WordReference Random House Learner's Dictionary of American English © 2019
con•se•crate /ˈkɑnsɪˌkreɪt/USA pronunciation   v. [+ object], -crat•ed, -crat•ing. 
  1. Religionto make or declare (something) sacred; dedicate (something) to the service of a deity:The church was consecrated in 1944. She consecrated her life to God.
  2. to make (something) an object of honor;
    dedicate:a day that was consecrated to the memory of Dr. Martin Luther King, Jr.
  3. Religionto admit or ordain (a bishop, etc.) to a sacred office.
con•se•cra•tion /ˌkɑnsɪˈkreɪʃən/USA pronunciation  n. [uncountable]a life of consecration to God.[countable]When did the consecration of the cathedral take place?
con•se•cra•tor, n. [countable]
con•se•cra•to•ry /ˈkɑnsɪkrəˌtɔri/USA pronunciation   con•se•cra•tive, adj. 

WordReference Random House Unabridged Dictionary of American English © 2019
con•se•crate  (konsi krāt′),USA pronunciation v.,  -crat•ed, -crat•ing, adj. 
  1. Religionto make or declare sacred; set apart or dedicate to the service of a deity:to consecrate a new church building.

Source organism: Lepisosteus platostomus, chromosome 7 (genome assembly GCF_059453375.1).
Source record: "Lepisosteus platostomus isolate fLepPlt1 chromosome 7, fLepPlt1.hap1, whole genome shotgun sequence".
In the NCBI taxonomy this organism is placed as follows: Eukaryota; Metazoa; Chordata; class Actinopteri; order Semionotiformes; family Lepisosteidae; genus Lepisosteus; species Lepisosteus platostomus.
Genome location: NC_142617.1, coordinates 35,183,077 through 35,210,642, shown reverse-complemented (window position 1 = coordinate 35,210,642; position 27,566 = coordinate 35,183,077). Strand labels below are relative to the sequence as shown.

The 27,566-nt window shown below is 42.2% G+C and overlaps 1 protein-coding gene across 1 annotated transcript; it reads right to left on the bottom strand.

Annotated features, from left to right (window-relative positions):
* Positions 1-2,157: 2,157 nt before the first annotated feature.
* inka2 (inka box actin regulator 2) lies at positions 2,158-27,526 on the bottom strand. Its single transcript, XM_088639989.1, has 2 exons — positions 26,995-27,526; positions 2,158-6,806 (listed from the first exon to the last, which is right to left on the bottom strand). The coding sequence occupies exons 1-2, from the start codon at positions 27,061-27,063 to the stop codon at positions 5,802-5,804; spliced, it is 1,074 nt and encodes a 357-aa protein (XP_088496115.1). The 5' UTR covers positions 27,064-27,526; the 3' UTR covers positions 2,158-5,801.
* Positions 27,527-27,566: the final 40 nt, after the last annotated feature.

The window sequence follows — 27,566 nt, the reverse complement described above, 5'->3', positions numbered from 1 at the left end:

2. to make (something) an object of honor or veneration;
    hallow:a custom consecrated by time.
  3. to devote or dedicate to some purpose:a life consecrated to science.
  4. Religionto admit or ordain to a sacred office, esp. to the episcopate.
  5. Religionto change (bread and wine) into the Eucharist.

  1. consecrated;
conse•crat′ed•ness, n. 
conse•cra′tor, conse•crat′er, n. 
con•se•cra•to•ry  (konsi krə tôr′ē, -tōr′ē),USA pronunciation  conse•cra′tive, adj. 
  • Latin consecrātus (past participle of consecrāre), equivalent. to con- con- + -secr- (variant, in non-initial syllables, of sacer) sacred, holy + -ātus -ate1
  • Middle English consecraten 1325–75
    • 2.See corresponding entry in Unabridged sanctify, venerate.
    • 3.See corresponding entry in Unabridged See  devote. 
    • 1.See corresponding entry in Unabridged desecrate.

Collins Concise English Dictionary © HarperCollins Publishers::

consecrate /ˈkɒnsɪˌkreɪt/ vb (transitive)
  1. to make or declare sacred or holy; sanctify
  2. to dedicate (one's life, time, etc) to a specific purpose
  3. to sanctify (bread and wine) for the Eucharist to be received as the body and blood of Christ
  4. to cause to be respected or revered; venerate: time has consecrated this custom
Etymology: 15th Century: from Latin consecrāre, from com- (intensive) + sacrāre to devote, from sacer sacred

ˌconseˈcration n ˈconseˌcrator n consecratory /ˌkɒnsɪˈkreɪtərɪ/, ˈconseˌcrative adj

'consecrating' also found in these entries:

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